Chef Tanya Holland offers up more than 80 recipes that made her California-based Brown Sugar Kitchen restaurants such standouts that are easy to cook at home in her new cookbook, Brown Sugar Kitchen. There’s lots to choose (and lots of color photos as well) from including Caramel Layer Cake with Brown-Butter-Caramel Frosting, Bourbon & Chili Glazed Salmon, and Jerk Baby Back Ribs with Pineapple Salsa.
Like her entrees and desserts, Holland’s side dishes are wonderful and perfect for home chefs.
Roasted Green Beans With Sesame-Seed Dressing
- 3 garlic cloves, smashed
- ½ cup extra-virgin olive oil
- 2 tablespoons Champagne vinegar
- 2 tablespoons tahini
- 1 tablespoon sesame seeds
- 1 tablespoon red pepper flakes
- 1 pound green beans, trimmed
- Coarse salt and freshly ground black pepper
Preheat the oven to 450°F and set a rack to the top position. Line a rimmed baking sheet with
In a small bowl, stir together the garlic, oil, vinegar, tahini, sesame seeds, and red pepper flakes. Add the green beans and toss until evenly coated. Season with salt and black pepper.
Spread the beans in a single layer on the prepared baking sheet and roast, tossing occasionally, until tender and lightly browned, about 20 minutes. Serve immediately.
Baked Sweet Potato Wedges
Serves 6 to 8
- 3 pounds red-skinned sweet potatoes, scrubbed and unpeeled
- Kosher salt
- 2 tablespoons olive oil, plus more if needed
- 2 teaspoons Creole Spice Mix (see below)
Preheat the oven to 350°F. Line a baking sheet with parchment paper.
Prick each sweet potato several times with a fork and put on the prepared baking sheet. Bake until tender when pierced with a fork, about 30 minutes. Remove from the oven and let cool slightly.
Cut each sweet potato lengthwise into 1-in /2.5-cm wedges.
Arrange wedges on one layer on the baking sheet and season with salt, the olive oil, and the Creole Spice.
Mix. Bake an additional 5 minutes, then flip the wedges and bake another 5 to 7 minutes, until crisp and slightly browned.
Arrange the wedges on a serving platter and serve immediately.
Creole Spice Mix
Makes about 1½ cups
- 3 tablespoons kosher salt
- 3 tablespoons herbes de Provence
- 3 tablespoons ground cumin
- 1/3 cup cayenne pepper
- ¼ cup freshly ground black pepper
- ¼ cup sweet paprika
In a small bowl, stir together the salt, herbes de Provence, cumin, cayenne, black pepper, and paprika until thoroughly combined. (To make ahead, store in an airtight container for up to 6 months.)
Makes about two dozen gougères
“Gougères are sophisticated cheese puffs and are the appetizer of choice in Burgundy, France, where I went to cooking school,” writes Holland in the introduction to this recipe. “They’re made from a base known as pâté à choux, a very elementary dough and one of the first I learned to make. Don’t be intimidated by the fancy French name. Pâté à choux is easy to master and versatile too. It’s the foundation for many famous pastries including éclairs and cream puffs, and as you see here, it also comes in handy for savory treats. For this Cajun-inspired version, I decided that a crumble of spicy andouille might just put them over the top.”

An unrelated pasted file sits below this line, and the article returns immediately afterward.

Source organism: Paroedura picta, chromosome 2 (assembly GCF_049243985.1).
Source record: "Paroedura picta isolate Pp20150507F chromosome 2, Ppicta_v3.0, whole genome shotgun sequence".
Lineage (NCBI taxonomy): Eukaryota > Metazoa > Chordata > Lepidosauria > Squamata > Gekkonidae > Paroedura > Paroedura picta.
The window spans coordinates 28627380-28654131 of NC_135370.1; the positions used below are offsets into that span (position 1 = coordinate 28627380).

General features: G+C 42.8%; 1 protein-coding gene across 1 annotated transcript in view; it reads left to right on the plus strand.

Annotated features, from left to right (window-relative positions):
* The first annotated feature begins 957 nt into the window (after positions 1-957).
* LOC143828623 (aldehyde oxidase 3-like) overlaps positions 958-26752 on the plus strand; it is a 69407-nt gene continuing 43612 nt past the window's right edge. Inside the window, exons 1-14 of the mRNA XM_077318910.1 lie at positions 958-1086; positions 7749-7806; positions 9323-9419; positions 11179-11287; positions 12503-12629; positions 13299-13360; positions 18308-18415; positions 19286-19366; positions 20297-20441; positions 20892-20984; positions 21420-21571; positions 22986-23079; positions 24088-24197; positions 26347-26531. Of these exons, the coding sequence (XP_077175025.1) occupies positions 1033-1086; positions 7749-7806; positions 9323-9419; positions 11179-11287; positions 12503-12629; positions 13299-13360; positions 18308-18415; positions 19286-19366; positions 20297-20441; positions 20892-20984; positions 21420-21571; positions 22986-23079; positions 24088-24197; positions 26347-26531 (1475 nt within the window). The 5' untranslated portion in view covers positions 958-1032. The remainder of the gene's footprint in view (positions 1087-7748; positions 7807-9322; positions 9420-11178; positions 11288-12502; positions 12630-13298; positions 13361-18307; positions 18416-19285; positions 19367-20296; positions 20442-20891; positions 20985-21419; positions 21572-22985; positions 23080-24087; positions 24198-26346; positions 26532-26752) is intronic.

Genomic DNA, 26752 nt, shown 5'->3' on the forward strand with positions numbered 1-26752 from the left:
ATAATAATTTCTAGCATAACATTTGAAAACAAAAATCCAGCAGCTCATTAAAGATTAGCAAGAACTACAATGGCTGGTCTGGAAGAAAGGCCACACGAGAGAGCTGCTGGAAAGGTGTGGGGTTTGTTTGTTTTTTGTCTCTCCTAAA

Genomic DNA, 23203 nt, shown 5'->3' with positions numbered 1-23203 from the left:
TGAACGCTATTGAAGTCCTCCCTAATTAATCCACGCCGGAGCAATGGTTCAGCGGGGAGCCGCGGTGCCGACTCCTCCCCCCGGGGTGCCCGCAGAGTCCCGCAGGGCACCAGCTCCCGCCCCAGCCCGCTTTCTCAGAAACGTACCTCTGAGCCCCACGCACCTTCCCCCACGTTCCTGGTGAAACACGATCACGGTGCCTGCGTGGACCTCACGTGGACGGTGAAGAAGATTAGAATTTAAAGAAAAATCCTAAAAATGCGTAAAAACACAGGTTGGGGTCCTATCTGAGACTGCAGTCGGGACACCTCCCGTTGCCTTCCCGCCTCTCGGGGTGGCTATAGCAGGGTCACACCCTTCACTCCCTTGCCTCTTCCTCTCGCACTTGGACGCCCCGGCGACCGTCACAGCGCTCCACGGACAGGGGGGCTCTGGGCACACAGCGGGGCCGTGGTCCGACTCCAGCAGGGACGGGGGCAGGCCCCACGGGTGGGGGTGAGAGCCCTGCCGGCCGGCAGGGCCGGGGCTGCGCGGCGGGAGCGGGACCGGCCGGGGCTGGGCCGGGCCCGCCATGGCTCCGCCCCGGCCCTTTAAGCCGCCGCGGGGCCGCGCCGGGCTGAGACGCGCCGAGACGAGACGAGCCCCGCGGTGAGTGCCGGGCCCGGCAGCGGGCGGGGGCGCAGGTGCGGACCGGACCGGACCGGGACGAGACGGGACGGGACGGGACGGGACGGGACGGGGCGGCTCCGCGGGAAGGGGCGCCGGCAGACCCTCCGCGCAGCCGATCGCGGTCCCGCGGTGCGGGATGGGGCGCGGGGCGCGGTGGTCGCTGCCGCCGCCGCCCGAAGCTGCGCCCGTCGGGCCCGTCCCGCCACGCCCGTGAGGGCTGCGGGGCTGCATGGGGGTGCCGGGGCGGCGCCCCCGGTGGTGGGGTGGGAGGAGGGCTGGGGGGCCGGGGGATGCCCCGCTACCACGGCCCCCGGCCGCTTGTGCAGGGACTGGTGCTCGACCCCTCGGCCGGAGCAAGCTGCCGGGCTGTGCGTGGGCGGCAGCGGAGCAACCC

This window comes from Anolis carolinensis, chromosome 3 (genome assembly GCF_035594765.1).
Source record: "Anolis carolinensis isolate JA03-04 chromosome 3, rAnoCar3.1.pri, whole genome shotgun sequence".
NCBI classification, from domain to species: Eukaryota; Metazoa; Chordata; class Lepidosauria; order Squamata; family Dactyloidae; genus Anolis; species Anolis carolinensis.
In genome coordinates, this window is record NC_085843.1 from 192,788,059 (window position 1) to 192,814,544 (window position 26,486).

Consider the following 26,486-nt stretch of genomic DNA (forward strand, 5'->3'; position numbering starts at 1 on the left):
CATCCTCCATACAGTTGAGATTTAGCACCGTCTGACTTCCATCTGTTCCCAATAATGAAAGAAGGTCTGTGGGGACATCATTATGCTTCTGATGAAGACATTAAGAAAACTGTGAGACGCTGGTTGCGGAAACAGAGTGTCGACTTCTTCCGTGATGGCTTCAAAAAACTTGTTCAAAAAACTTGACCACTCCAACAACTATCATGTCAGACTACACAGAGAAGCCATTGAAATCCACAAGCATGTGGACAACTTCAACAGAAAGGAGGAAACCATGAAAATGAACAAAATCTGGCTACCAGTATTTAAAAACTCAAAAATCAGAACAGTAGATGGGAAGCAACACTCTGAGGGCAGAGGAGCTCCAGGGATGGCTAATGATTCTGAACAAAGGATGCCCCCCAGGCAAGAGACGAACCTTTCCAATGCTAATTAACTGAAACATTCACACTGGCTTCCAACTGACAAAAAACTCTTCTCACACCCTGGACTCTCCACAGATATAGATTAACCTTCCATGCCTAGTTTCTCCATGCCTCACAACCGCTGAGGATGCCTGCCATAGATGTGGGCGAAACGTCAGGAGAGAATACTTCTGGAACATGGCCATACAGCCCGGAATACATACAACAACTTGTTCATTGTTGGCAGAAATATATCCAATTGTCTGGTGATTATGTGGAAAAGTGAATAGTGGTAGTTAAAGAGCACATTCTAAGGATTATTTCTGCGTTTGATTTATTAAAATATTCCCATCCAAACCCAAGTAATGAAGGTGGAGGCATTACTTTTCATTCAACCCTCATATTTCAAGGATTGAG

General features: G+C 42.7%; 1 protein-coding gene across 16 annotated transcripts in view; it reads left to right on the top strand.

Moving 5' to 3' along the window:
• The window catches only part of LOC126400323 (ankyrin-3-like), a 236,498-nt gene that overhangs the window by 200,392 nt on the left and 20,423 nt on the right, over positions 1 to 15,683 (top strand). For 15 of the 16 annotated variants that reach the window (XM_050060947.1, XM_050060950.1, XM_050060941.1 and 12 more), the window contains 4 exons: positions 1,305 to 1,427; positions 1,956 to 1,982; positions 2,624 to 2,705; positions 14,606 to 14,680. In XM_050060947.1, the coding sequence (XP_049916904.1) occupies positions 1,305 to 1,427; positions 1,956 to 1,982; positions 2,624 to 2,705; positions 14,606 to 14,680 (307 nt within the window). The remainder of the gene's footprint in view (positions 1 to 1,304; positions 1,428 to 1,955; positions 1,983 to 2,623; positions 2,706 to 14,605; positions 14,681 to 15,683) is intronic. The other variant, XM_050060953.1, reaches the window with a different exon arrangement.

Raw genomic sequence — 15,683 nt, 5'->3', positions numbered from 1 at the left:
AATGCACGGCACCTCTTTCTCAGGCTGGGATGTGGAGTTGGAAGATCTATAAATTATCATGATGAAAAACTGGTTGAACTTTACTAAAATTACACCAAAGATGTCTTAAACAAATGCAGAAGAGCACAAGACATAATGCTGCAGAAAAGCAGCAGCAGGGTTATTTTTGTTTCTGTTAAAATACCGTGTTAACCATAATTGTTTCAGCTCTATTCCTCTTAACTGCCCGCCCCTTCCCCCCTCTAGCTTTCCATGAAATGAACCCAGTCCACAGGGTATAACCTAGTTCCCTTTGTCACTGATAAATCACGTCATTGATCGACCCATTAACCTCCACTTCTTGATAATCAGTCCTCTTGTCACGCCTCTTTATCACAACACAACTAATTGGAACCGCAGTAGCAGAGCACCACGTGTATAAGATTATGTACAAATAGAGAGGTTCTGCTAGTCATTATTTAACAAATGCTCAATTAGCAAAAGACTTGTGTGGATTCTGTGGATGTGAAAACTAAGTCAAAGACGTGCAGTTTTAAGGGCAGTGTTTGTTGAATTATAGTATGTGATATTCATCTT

- 1 cup water
- ½ cup unsalted butter
- Kosher salt
- 1 cup all-purpose flour
- 5 eggs
- 2½ ounces Gruyère cheese, grated
- 4 ounces andouille sausage, chopped
Preheat the oven to 425°F/220°C. Line two baking sheets with parchment paper.
In a large saucepan, combine the water, butter, and ½ tsp salt. Bring to a boil over medium-high heat. When the butter has melted, add the flour all at once, stirring vigorously with a wooden spoon. Reduce the heat to medium, and keep stirring until the mixture has formed a smooth, thick paste and pulls away from the sides of the pan, about 3 minutes. Transfer to the bowl of a stand mixer fitted with the paddle attachment or to a large heatproof bowl.
If using a stand mixer, add 4 eggs, one at a time, mixing on low speed until the egg is incorporated and the dough is smooth before adding the next egg. (If mixing by hand, add 4 eggs, one at a time, stirring with a wooden spoon until the egg is incorporated and the dough is smooth before adding the next egg.) The mixture should be very thick, smooth, and shiny. Stir in the Gruyère and andouille. (To make ahead, cover the bowl tightly with plastic wrap and refrigerate for up to 1 day.)
Use a tablespoon to drop the dough into 1-in/2.5-cm rounds about 1½ in/4 cm apart on the prepared baking sheets. You should have about 2 dozen gougères.
In a small bowl, whisk the remaining egg with a pinch of salt to make an egg wash. Brush the top of each gougère with the egg wash.
Bake for 15 minutes. Reduce the oven to 375°F/190°C, rotate the baking sheets, and continue baking until the gougères are puffed and nicely browned, about 15 minutes more.
Serve warm or at room temperature.
(Baked gougères can be frozen for up to 1 month. Reheat in a 350°F/180°C oven for 8 to 10 minutes.)
Reprinted from Brown Sugar Kitchen: New-Style, Down-Home Recipes from Sweet West Oakland by Tanya Holland with Jan Newberry with permission from Chronicle Books, 2014. Photographs © Jody Horton